Mary and Scott are finally underway, and after making their way through Canal de Chacao they are joined by some very wild companions

Position: Canal de Chacao, Chile 

Scott (YT) and Mary Flanders (MS) left Gibraltar on 16 September 2006, and we’ll be following their journey every step of the way, thanks to this unique online “blog”. For a complete list of all the couple’s blog entries click here 

Mary and Scott are finally underway, and after making their way through Canal de Chacao they are joined by some very wild companions

Wednesday 2 April
Egretis currently pushing her way slowly through the Canal de Chacao, waiting for the tide to swing and flush our little white fibreglass home out into the Pacific.
On yesterday’s run we enjoyed a smooth, sunny ride with the tide through the near-shore islands until our speed began to fall rapidly and we needed to find an anchorage. We ended up in Puerto Abato (pg203 Patagonia & Tierra del Fuego Nautical Guide 2.26). Puerto Abato is simply a channel between the mainland and a longish island. The holding was good and the weather benign.

Shortly after anchoring Mary fixed a jug of Pisco Sours (the national Chilean drink) when a small single cylinder inboard row boat came by with a local family holding up a large merluza (a delicious local fish). Some 3000 pesos later we were the proud owners of this fish, still cold from the water. The anchorage was calm and uneventful. It will be our last anchorage for two days as we run up the coast for one final fuel stop before turning left heading west.

We’re now up to 6.5 knots from 4.6 knots and we are through the Canal de Chacao. Our top speed through the canal was 10.4 knots on the weak tide, not anEgretspeed record but over 8mpg it was probably anEgretmileage record. After worrying about Chacao for months it was a non-event. There were no waves at all, just a few 6ft swells. We are now running north at 1300rpm/6.1 knots to our first waypoint, a headland before we take a slight turn back towards the coast. It is a beautiful sunny day with practically no clouds and little wind. The offshore swells are gentle and well spaced.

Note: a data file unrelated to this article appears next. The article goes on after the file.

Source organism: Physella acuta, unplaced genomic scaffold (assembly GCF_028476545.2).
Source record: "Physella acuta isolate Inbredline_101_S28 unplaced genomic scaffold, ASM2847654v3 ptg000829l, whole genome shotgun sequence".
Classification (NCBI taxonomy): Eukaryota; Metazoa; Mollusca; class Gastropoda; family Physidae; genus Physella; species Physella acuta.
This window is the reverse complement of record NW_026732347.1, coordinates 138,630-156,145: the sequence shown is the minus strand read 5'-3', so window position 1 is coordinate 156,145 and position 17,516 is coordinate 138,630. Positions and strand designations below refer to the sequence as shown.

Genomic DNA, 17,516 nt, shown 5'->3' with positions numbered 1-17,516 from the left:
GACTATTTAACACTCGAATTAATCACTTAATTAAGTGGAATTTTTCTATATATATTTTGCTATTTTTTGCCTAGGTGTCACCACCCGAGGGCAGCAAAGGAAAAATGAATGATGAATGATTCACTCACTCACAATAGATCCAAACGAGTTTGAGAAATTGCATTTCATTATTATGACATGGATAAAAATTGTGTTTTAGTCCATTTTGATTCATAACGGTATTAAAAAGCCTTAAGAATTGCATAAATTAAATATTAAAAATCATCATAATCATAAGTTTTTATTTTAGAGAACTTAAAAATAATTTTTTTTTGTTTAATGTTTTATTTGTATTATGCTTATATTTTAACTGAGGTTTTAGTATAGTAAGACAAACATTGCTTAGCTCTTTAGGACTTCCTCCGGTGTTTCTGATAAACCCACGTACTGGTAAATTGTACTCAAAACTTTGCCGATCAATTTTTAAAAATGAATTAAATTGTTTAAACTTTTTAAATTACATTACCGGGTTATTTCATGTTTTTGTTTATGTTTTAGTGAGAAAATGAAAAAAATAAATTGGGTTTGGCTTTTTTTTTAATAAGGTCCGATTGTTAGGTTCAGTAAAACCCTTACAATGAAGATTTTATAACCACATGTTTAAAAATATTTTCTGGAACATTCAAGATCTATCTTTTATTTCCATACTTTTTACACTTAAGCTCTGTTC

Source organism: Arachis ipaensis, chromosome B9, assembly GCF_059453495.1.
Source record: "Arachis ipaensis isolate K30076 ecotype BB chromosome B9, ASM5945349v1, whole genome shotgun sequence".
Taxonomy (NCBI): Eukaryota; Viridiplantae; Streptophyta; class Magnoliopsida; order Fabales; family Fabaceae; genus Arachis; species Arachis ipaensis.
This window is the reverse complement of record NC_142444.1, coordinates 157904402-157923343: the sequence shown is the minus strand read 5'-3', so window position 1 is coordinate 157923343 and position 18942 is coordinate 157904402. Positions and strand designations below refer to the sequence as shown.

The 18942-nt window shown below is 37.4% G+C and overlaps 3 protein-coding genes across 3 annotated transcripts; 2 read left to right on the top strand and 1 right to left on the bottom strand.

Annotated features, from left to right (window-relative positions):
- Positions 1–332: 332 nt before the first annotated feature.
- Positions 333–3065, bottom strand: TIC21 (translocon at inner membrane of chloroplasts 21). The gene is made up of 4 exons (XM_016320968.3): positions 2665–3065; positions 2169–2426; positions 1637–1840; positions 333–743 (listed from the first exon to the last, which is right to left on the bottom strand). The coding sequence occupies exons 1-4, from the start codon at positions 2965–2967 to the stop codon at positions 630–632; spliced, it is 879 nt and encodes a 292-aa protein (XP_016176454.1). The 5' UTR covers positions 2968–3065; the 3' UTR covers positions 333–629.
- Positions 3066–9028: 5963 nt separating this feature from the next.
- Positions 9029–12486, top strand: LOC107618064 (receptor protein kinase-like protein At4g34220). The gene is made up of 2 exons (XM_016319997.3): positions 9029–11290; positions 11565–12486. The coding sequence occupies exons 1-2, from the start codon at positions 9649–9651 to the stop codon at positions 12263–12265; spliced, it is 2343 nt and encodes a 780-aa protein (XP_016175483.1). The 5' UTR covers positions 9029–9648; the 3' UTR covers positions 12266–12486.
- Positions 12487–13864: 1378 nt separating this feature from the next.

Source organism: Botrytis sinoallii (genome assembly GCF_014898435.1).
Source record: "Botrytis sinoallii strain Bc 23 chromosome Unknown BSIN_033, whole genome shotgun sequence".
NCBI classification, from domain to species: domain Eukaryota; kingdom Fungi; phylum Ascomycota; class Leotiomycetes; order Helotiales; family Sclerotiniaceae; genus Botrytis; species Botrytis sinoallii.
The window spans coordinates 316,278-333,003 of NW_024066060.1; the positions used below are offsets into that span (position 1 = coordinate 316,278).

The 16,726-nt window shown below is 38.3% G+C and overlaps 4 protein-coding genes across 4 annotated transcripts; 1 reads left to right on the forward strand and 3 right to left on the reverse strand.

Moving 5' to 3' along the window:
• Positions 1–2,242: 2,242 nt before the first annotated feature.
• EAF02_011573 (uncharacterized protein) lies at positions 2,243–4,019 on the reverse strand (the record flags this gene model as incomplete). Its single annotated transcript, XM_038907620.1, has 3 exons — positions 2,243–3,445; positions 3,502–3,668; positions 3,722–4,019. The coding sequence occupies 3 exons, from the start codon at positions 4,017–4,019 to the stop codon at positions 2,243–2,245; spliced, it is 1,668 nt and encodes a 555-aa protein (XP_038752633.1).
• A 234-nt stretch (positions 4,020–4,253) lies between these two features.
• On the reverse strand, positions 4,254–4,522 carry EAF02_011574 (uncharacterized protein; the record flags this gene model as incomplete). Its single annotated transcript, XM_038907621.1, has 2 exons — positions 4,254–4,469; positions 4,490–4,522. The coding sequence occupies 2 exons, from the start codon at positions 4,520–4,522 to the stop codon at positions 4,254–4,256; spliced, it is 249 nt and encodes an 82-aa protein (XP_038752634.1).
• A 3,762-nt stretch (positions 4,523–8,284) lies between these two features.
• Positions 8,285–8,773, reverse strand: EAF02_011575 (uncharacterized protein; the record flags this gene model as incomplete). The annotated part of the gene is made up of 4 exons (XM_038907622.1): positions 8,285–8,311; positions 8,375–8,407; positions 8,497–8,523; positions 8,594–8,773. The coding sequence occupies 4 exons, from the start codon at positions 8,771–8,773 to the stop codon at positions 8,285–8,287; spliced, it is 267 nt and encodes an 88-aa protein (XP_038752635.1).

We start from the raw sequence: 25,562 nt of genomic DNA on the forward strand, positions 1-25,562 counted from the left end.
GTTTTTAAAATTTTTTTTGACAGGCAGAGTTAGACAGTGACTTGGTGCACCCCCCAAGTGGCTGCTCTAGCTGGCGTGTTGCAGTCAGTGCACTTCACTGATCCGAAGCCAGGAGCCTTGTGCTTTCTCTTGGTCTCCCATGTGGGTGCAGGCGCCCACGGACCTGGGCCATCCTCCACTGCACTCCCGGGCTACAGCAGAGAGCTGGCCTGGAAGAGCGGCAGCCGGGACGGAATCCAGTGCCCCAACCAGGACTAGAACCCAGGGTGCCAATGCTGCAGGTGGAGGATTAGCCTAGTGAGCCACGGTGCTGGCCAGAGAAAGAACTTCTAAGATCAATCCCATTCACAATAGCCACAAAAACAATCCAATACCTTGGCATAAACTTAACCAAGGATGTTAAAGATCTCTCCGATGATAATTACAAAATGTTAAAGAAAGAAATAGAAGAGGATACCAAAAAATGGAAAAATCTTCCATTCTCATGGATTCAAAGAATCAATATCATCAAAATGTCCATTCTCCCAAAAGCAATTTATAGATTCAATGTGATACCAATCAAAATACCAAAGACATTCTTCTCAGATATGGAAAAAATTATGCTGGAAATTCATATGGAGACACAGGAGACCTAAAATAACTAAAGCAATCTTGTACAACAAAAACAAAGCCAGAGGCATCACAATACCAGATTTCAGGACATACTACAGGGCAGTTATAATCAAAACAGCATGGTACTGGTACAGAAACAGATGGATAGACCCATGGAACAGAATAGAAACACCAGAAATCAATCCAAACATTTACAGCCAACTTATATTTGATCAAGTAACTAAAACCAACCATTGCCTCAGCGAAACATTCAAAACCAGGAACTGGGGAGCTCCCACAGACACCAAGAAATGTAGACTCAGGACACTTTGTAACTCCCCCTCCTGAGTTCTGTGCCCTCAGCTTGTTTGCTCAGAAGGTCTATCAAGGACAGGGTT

We have just seen birds feeding everywhere. There were pelicans, seagulls, terns (both the black browed and the magnificent wanderer albatross) and a few unidentified sea birds. In the distance Mary also saw spouts?very high spouts.The spouts belonged to several huge blue whales feeding on krill. We pushed through acres of reddish krill (a small shrimp-like critter a little over an inch long) on the surface. Below the krill were tons of small fish. Tomorrow we’ll have to put a couple of trolling baits out and see if anything snaps. We are close enough to our next stop so we can put any fish we catch in the fridge and put anything we can’t eat in the freezer or give it away.

We have seen more blue whales, humpbacks and one sei whale, they are just popping up every few minutes. Numbers of sea birds are working the wake to see what goodies may boil to the surface. The wind and seas have picked up a touch from the port stern quarter but we are still averaging 6 to 6.3 knots. It will be dark in a few hours giving Mary and I our first night watch at sea in over a year. Frank has seen many night watches in the past year and he is already familiar with our simple electronics so he will begin his watch solo the first night.

Before today passes by there is a small personal milestone we’ll pass along. Exactly six years ago today I retired. Mary retired six months earlier, about the same time we took delivery of our new shiny white fibreglass home. We spent this day and the next entertaining friends and former business associates aboardEgretbefore casting off from Bahia Mar Yacht Basin in Fort Lauderdale on 3 April 2002. Never in our wildest dreams did we believe we would be cruising north along the Chilean coast six years later. You can imagine the sights and happenings between then and now. Priceless. Let these words penetrate your work-numbed brains. If your retirement is nearing then think about this alternative lifestyle and set yourselves free. With two willing partners, an open mind and a spirit of adventure you’ll never look back.

Top picture is of some Chilean pelicans, while the bottom one shows some sea lions and frenzied feeding birds.